The Care Quality Commission today publishes its fifth annual monitoring report on the implementation of the deprivation of liberty safeguards (DoLS). These are part of the Mental Capacity Act, and they protect the rights of adults in care homes and hospitals who lack mental capacity, in situations where they need to be deprived of their liberty to be given necessary care or treatment.
The question of how we can provide care for such people who are unable to consent to treatment is the subject of this report. For people with dementia, a brain injury or a learning disability who cannot provide consent to necessary care in order to keep them safe, a series of assessments are carried out in order to make sure the care that is being provided is in their best interests. This is about recognising people’s dignity and equality and human rights.
The report examines the first five years of implementation of DoLS, during which time the numbers of applications to use the deprivation of liberty safeguards rose from 7,200 (per year) in the first year to 13,000 (per year) in the year ending in March 2014. We have commented in successive annual reports that these relatively low numbers probably masked unrecognised deprivation of liberty.
Making a DoLS application ensures that a person’s rights are protected. An application to deny a person their liberty is only granted if the proposed course of action is considered to be in their best interests, and if there is no other way to care for them or safely provide treatment. It also ensures that the situation is reviewed to make sure that it remains in their best interests.
The report also shows that throughout the first five years there have been continued regional variations in application rates, wide variations in practice and training in health and social care organisations and a persistent low number since 2011 (when this became a requirement), of providers notifying CQC of applications to use DoLS and the outcomes.
In March 2014, the Supreme Court clarified that a person lacking mental capacity to consent to the suggested arrangements is deprived of their liberty if they are both:
• Not free to leave and
• Subject to continuous supervision and control.
As a result, the numbers of applications for use of the deprivation of liberty safeguards has soared, from around 13,000 a year to around 55,000 in the first two quarters of 2014/15.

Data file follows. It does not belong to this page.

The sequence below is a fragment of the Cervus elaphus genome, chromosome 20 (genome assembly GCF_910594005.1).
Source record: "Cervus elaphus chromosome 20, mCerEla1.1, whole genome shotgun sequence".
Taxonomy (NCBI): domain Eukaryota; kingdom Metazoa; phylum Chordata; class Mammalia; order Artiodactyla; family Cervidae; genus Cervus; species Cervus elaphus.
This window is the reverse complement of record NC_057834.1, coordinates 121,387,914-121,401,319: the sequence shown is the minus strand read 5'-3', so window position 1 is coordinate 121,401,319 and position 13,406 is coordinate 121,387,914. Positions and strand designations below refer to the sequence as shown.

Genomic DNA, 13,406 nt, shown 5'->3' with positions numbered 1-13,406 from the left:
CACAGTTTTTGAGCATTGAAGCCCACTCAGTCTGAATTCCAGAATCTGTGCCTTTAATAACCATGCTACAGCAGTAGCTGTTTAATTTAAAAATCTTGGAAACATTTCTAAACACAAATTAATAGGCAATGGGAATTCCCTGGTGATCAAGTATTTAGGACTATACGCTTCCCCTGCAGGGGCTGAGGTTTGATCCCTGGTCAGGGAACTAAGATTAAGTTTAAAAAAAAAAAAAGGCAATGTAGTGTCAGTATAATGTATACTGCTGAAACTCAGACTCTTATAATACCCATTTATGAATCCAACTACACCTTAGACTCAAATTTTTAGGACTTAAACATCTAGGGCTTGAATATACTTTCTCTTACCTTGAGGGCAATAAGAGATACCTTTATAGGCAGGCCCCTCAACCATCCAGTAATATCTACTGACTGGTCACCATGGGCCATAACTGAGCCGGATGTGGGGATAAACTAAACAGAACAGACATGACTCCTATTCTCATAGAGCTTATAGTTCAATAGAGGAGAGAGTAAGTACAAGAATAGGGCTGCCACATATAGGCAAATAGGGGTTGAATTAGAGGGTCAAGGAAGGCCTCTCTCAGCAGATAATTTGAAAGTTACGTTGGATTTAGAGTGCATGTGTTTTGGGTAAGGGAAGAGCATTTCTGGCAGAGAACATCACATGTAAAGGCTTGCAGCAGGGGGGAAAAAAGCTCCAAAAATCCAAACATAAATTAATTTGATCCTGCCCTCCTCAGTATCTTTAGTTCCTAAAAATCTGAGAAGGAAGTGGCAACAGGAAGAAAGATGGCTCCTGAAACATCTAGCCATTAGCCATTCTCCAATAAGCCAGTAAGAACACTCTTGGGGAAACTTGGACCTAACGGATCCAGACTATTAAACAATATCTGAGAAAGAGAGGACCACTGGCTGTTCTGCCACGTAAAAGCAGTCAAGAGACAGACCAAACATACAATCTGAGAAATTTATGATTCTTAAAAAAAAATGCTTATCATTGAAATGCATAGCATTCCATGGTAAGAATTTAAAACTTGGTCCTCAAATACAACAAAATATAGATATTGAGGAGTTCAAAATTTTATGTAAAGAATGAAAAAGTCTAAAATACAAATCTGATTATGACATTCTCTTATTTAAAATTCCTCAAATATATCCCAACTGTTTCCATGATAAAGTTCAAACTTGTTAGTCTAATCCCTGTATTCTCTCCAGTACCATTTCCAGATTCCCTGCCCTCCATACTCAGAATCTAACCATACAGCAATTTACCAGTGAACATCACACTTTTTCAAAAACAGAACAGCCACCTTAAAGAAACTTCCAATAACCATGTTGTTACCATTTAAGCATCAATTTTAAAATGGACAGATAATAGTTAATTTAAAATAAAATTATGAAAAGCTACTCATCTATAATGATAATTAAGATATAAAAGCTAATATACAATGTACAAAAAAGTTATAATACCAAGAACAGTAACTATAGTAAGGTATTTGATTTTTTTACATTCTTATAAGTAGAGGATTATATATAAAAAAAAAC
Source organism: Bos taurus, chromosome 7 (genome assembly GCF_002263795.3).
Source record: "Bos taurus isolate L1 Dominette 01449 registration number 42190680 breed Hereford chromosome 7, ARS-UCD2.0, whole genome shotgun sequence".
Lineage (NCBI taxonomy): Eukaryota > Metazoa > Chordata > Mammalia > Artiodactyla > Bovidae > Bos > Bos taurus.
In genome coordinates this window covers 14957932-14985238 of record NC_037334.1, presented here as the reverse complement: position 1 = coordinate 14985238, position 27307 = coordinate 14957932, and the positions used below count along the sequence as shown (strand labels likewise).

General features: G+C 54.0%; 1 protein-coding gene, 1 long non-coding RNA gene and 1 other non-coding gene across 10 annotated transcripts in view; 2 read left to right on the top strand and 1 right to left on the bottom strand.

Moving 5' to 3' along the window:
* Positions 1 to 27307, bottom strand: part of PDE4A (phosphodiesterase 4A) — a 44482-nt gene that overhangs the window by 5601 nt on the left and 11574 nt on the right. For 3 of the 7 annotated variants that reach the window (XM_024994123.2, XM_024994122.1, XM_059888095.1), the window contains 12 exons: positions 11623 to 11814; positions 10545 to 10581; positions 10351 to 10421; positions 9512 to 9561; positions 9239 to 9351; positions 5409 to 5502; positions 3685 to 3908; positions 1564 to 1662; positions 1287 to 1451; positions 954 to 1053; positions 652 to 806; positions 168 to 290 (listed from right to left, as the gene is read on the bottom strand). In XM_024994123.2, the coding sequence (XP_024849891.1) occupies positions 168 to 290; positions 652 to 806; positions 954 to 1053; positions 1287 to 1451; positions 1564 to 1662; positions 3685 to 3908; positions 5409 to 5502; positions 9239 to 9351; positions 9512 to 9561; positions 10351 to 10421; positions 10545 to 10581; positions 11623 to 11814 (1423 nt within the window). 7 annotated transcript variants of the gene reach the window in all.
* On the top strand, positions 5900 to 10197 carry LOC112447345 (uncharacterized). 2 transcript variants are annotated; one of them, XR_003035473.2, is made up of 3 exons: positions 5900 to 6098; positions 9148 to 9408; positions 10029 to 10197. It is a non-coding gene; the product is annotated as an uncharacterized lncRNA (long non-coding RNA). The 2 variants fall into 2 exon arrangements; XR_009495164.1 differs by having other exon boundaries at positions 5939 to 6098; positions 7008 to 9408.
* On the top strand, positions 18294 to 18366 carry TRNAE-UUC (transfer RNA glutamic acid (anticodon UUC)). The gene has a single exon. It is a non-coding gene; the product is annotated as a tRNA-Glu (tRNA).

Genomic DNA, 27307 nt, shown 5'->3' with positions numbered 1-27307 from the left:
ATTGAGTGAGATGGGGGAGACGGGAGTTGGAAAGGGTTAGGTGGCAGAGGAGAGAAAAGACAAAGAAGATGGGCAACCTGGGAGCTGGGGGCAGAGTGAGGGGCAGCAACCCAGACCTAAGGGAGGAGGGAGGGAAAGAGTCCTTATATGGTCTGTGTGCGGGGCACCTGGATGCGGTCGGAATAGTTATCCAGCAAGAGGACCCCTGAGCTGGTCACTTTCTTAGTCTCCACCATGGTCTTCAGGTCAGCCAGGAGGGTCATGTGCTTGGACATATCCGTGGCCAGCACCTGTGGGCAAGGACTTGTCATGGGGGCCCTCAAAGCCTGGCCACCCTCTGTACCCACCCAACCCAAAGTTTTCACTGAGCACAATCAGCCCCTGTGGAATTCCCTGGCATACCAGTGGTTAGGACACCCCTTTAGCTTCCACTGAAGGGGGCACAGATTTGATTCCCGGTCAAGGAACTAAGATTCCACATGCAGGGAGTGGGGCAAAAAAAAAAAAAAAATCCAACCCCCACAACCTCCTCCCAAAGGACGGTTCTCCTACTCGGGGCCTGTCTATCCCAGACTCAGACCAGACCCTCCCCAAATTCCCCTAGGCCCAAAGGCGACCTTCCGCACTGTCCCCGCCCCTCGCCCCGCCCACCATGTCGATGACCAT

The report points out that this rise in applications is a good thing, since it shows willingness among providers to protect the rights of individuals, and encourage external scrutiny of their care when a vulnerable person might be deprived of their liberty.
David Behan, chief executive of CQC, said:
“Both the House of Lords and the Supreme Court criticised the Deprivation of Liberty Safeguards for their bewilderingly bureaucratic complexity. I have considerable sympathy with this view, and welcome the decision by government to ask the Law Commission to look for a framework that is simpler, while still protecting peoples’ rights.
“It is essential that all professionals looking after people who are unable to give consent deliver best practice in order to protect their rights.”
The full report can be found here: http://www.cqc.org.uk/content/deprivation-liberty-safeguards-201314
Recommendations from the report:
• Local authorities continue to consider the use of advocacy for all those subject to the Deprivation of Liberty Safeguards.
• Local authority leads for the MCA and Deprivation of Liberty Safeguards create good working relationships with their local coroners. This is likely to be of great benefit to ensure that a consistent message is given to providers and so that they can work together in dealing with the considerable extra activity as a result of the Supreme Court judgment.
• Local authorities and Independent Mental Capacity Advocacy (IMCA) providers work together to enable IMCAs to carry out their role to support the person or their unpaid Relevant Person’s Representative (RPR) to challenge an authorisation to the Court of Protection when it is the person’s wish, whatever the IMCA’s views on the rightness of the authorisation.
If a provider of health or social care thinks it needs to deprive an adult (aged 18+, who lacks mental capacity to consent to what is proposed) of their liberty to give necessary care or treatment, they must seek authorisation of the deprivation of liberty. Care homes and hospitals can apply to their local authority for use of the deprivation of liberty safeguards. For all other settings, such as supported living and shared lives, authorisation can only be given by the Court of Protection.
Authorisation is granted only if the proposed course of action is considered to be in the best interests of the person, and there is no less restrictive way to care for them or safely provide treatment they need. The deprivation of liberty is authorised for the shortest possible time, and provides external scrutiny of the arrangements, as well as enabling the person to challenge the authorisation.
The deprivation of liberty safeguards became law in April 2009 as part of the Mental Capacity Act 2005.
The role of the Care Quality Commission (CQC) is to monitor, and report to the Secretary of State for Health on, how the deprivation of liberty safeguards are being implemented.